NMI’s Payment Playbook Podcast – Episode 3: Sophie Guibaud, Fiat Republic (Author of the book “Embedded Finance”)
As we continue our deep dive into embedded finance, we have on the show with us the woman who quite literally wrote the book on it. Fiat Republic Co-Founder and CC&GO Sophie Guibaud has a passion for embedded finance and has advocated for it since before the term even existed.
She defines embedded finance as the capacity to provide financial, insurance and lending services to the end user at the point they need it, with the least amount of friction. As for the key players that make the embedded ecosystem so prolific (and possible), regulators are number one on Sophie’s list. After all, they make it conceivable for a non-regulated company to use the license of another already-regulated company to provide value and service for their end-users, which is what Fiat Republic does for the cryptocurrency space.
We also talk about the importance of the tech companies who own the data that makes the embedded value chain possible, as well as the multitude of benefits that result from both a consumer and a brand perspective.
As for the next five to seven years, Sophie paints the picture of a world where we will be banking everywhere except banks, while our smartphones proactively pay our bills and our cloud wallet intuitively performs transactions designed to optimize our finances.
Tune in this week to hear Sophie talk about the then, now and when of embedded finance, including the future promise of worry-free finance, frictionless payments and intuitive optimization.
Greg Myers: Hi, Sophie, and welcome to this episode of the Leaders in Payments Podcast where we’re going to be doing a deep dive on embedded finance. So welcome to the show.
Sophie Guibaud: Thank you so much, Greg. I’m glad to be here.
Greg Myers: Great. So, first of all, tell us a little bit about your current role at Fiat Republic and a little, maybe personal and career background about how you got there.
Sophie Guibaud: Yes, absolutely. So my name is Sophie Guibaud. I am the Co-Founder of Fiat Republic. Fiat Republic is a crypto friendly banking aggregator. So basically, we do unleaded finance for crypto platforms. But my background, I started my career in finance. And then I have spent the last 10 years actually a bit more than 10 years in MBD finance, or were the early stage of its, which is basically banking as as a service. So, I first joined a company called Bankable, we were helping FinTech launch, basically digital bank, and competitive propositions to what we know as banks that was at the beginning of the 2000. So when there was this first FinTech wave coming up to challenger banks, then I spent five years at Fido, where I launched a digital bank in the UK from Germany, Sweden was a German digital bank. And then for the past few years at Fedora, I spent three years helping launch digital banks to compete with the fintechs. Then I spent a couple years at an Openpayd with a banking service provider. And then I launched a Fiat Republic. So, I really spent 10 years in banking-as-a-service even used banking service. I think for the first time I’ve heard Chris Skinner introduced the term for our company back in the day, I have always been very strong advocate of how it could help companies launch propositions that are more relevant to customers. And the embedded finance wave I’ve been praising it’s I think, since 2014, and got so excited when I saw it finally gets like the traction it deserved in the past few years.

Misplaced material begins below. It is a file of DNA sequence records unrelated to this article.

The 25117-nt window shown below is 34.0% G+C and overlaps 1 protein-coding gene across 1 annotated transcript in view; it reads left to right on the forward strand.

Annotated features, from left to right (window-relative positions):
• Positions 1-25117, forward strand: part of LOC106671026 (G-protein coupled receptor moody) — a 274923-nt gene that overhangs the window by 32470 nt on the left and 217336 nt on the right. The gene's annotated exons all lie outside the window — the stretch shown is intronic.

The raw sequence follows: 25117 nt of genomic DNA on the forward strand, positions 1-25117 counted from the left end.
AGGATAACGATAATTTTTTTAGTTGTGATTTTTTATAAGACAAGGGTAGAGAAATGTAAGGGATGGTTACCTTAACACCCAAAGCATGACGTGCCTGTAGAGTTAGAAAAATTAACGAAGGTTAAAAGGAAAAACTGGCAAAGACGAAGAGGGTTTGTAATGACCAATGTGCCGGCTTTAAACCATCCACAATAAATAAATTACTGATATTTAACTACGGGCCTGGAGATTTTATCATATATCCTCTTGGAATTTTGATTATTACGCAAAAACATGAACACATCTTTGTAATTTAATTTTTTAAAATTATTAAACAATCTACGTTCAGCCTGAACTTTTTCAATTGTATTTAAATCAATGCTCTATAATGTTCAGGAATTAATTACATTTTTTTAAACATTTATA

Greg Myers: Yeah. And I feel honored to have you on the show, you obviously have a lot of experience and background. And you’re the co-author of a book that happens to be entitled “Embedded Finance.” So perfect fit for our series that we’re doing. So, a little question about the book. So, I mean, obviously you have a passion about this topic, but what actually inspired you? Why did you decide to write this book?
Sophie Guibaud: Yeah. It’s a great question. I think I had a kind of awakening. It was back two years ago. So, as I have just been mentioning, I was a strong advocate of embedded finance before the terms even exists saying it’s going to happen, banking will be everywhere, except at a banks itself or we will be banking everywhere, except banks.
And I joined the group which is called FinTech and payments Clubhouse in February 2021, I think. And Clubhouse was getting a lot of traction. And at this point, I was just like, oh, I want to invite people from the industry, I was seeing more and more people doing interesting things around embedded finance. But I think the point where I got really decided I wanted to focus at first, the clubhouse and then write the book was when I saw the annual report, investor report of Grab, that was showing that now Grab financial services was bigger than Grab restaurants and Grab transport. So, Grab being, of course, the challenger or like the equivalent to Uber in Asia. And at this point, I was just like, okay, I’ve been talking about it for so many years. And it’s actually happening. And it actually has been happening in the background, because nobody had really noticed. And then looking to it, I realized that Shopify had done exactly the same. Exactly at that time. Now, more than 50% of revenues of Shopify, were coming from financial services. And both of those examples were showing that actually, embedded finance was proven in the sense that customers wanted it. And there were no ways to execute it for companies that were tech companies, but not with the final short services background initially. And so with this realization, decided to create this Clubhouse series, and interviewed many people from the immediate finance space, and eventually got together with my friends from Money 2020 and decided to write a book about it because we had interviewed many people and results, it was really time to raise awareness in the industry, whether you’re a user of immediate finance, or a tech player, or infrastructure provider or bank for actually everybody to consider what would be the impact on their life? Or what should be the impact on the strategy of their companies.